Barring an end to the season even more mathematically ludicrous than last year's ride, the Rays' American League–leading run differential will be a mere footnote to a disappointing season. Despite the Rays' success since 2008, it still seems a bit weird to be calling a year in which they might win 90-plus games a disappointment. But given that the Rays lead the majors in run prevention, with the expected excellence from the rotation (including a possible Cy Young Award for David Price) and killer numbers from the bullpen (including Fernando Rodney now standing ⅓ of an inning away from breaking the all-time record for lowest ERA by a reliever with 50-plus innings pitched),6 it feels like a major opportunity blown.
The missing ingredient for this team going forward will be developing hitters who can start to approach the production of their killer young pitchers. From Greg Vaughn to Pat Burrell to the disappointing 2012 duo of Carlos Pena and Luke Scott, the Rays have failed spectacularly when they've tried to throw money at aging sluggers. If the owners plan to continue their low-spending ways, the Rays will have to either find potent bats in-house or trade one of their eight currently viable major league starting pitchers for offensive help. Doubly so with B.J. Upton likely gone and first base, second base, and DH likely to be gaping holes at season's end too.
For all the hoopla over Miguel Cabrera's Triple Crown run and The Great MVP Debate, it's worth remembering that Miggy's had a lot of help this year. Prince Fielder has come as advertised, cracking seven homers in his past 24 games to hike his season line to .309/.407/.525. Max Scherzer's parlayed his high-strikeout stuff into the best results of his career. Austin Jackson's having the breakout season that prospect hounds hoped for back when he was a Yankees farmhand waiting to be cashed in for a blockbuster deal. And Justin Verlander has posted numbers in 2012 virtually identical to those of 2011, yet he's somehow considered just one of several candidates for Cy Young and a no-chance-in-hell guy for MVP, after winning both awards last year.
OK, we said we'd wait until Wednesday to break down this year's awards, but here are two quick fun facts about the 2012 AL MVP race:
1. Though I'm not one to simply glance at a Wins Above Replacement leaderboard and declare the guy with the higher WAR the automatic winner, it's interesting that Cabrera and Verlander have produced virtually identical levels of value for the Tigers this year, going by WAR. Here, look it up for yourself.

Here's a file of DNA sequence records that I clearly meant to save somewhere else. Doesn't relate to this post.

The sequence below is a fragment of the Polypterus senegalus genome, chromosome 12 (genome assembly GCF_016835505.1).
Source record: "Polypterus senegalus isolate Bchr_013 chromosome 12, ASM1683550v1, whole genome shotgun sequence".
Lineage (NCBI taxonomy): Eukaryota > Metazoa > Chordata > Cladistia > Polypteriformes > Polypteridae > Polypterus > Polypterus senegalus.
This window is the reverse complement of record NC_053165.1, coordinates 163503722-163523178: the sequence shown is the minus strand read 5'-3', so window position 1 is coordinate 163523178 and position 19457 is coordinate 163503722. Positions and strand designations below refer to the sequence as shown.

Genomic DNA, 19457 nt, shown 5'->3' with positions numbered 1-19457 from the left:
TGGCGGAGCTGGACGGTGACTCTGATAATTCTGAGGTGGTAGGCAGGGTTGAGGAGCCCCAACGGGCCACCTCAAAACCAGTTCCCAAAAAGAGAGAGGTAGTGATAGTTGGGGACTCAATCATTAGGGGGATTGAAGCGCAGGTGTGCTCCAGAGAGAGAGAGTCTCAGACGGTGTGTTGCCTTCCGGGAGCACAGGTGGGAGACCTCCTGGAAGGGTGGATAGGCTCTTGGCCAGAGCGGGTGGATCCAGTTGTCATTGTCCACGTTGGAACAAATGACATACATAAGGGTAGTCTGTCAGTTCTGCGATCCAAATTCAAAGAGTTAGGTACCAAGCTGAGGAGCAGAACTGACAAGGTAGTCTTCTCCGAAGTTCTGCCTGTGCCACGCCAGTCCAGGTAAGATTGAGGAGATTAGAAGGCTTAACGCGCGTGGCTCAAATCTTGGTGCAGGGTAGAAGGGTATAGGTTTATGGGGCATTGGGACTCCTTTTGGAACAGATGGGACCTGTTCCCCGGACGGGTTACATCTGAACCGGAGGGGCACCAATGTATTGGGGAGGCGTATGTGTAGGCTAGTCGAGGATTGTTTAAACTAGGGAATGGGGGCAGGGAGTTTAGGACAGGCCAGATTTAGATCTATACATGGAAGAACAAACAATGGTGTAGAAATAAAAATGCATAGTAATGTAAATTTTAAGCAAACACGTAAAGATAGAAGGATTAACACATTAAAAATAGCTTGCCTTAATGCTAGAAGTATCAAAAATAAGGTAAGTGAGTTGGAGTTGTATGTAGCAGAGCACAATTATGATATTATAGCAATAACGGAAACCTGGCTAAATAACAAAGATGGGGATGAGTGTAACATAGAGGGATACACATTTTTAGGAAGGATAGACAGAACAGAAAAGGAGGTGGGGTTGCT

2. Even though he's chasing the Triple Crown, Cabrera is actually having his worst offensive season in three years. It's true, and we can measure it without using a stat nearly as intricate as WAR to do it. Check out Cabrera's last three years using the simple combination of batting average, on-base percentage, and slugging average:
Lowest batting average and lowest OBP in those three years, with a slugging average that trails 2010's mark. Even after adjusting for offensive levels coming down a bit in the past couple years, Cabrera's still been a less useful offensive player in 2012 than he was in 2010 or 2011. This is the real problem with fixating on Triple Crown stats: They ignore so many other things a player can do to help a team offensively, and that's before we even touch all the elements that have nothing to do with pure hitting. Cabrera does have more home runs and runs batted in this year than in any previous season in his career. But he hit more doubles in each of the past two years, and more singles in two of the past three. He's drawn just 49 unintentional walks; if that total stands, it would mark the lowest total for any full season of his career. He's grounded into 28 double plays, more than in any other season of his career and more than any other player in the league this year. As for the Triple Crown itself, Cabrera wouldn't be in position to claim it if Austin Jackson hadn't raised his OBP by 62 points this year — leaving aside Cabrera being lauded for his lowest batting average in three years.
It's impossible to contend for a Triple Crown without having a truly amazing offensive season. But the hype over Cabrera's 2012 campaign compared to his others largely comes down to a big, random down year for the league leaders in batting average7 and bagging more RBI opportunities due to other players' vast improvement. Leaving aside that guy who plays in Anaheim, defense, baserunning, or any other factors unrelated to pure mashing if you didn't think Cabrera's hitting warranted an MVP in 2010 or 2011, why vote for him now, when factors beyond his control are driving the narrative?
On the long list of homegrown, medium-pedigree players coming up big for the Cardinals — Allen Craig, David Freese, Jason Motte, Jaime Garcia — we can now add the name Pete Kozma. Sure, Kozma's had only 95 plate appearances in the big leagues, and his 16-game cup of coffee last year has little to no bearing on his current hero status in St. Louis. Also, Kozma was a first-round pick while Craig (eighth), Freese (ninth), Motte (19th), and Garcia (22nd) all went much later in the draft. But Kozma had forged his reputation as a player with good contact skills and someone with the quickness, instincts, and hands to handle a middle-infield spot at the big league level. That he's now hitting .338/.375/.600, winning games almost by himself with the bat and even cranking homers, with Rafael Furcal out for the year and the team needing a lift to complete its run back to the playoffs, has to rank up there on the list of pleasant recent Cardinals surprises.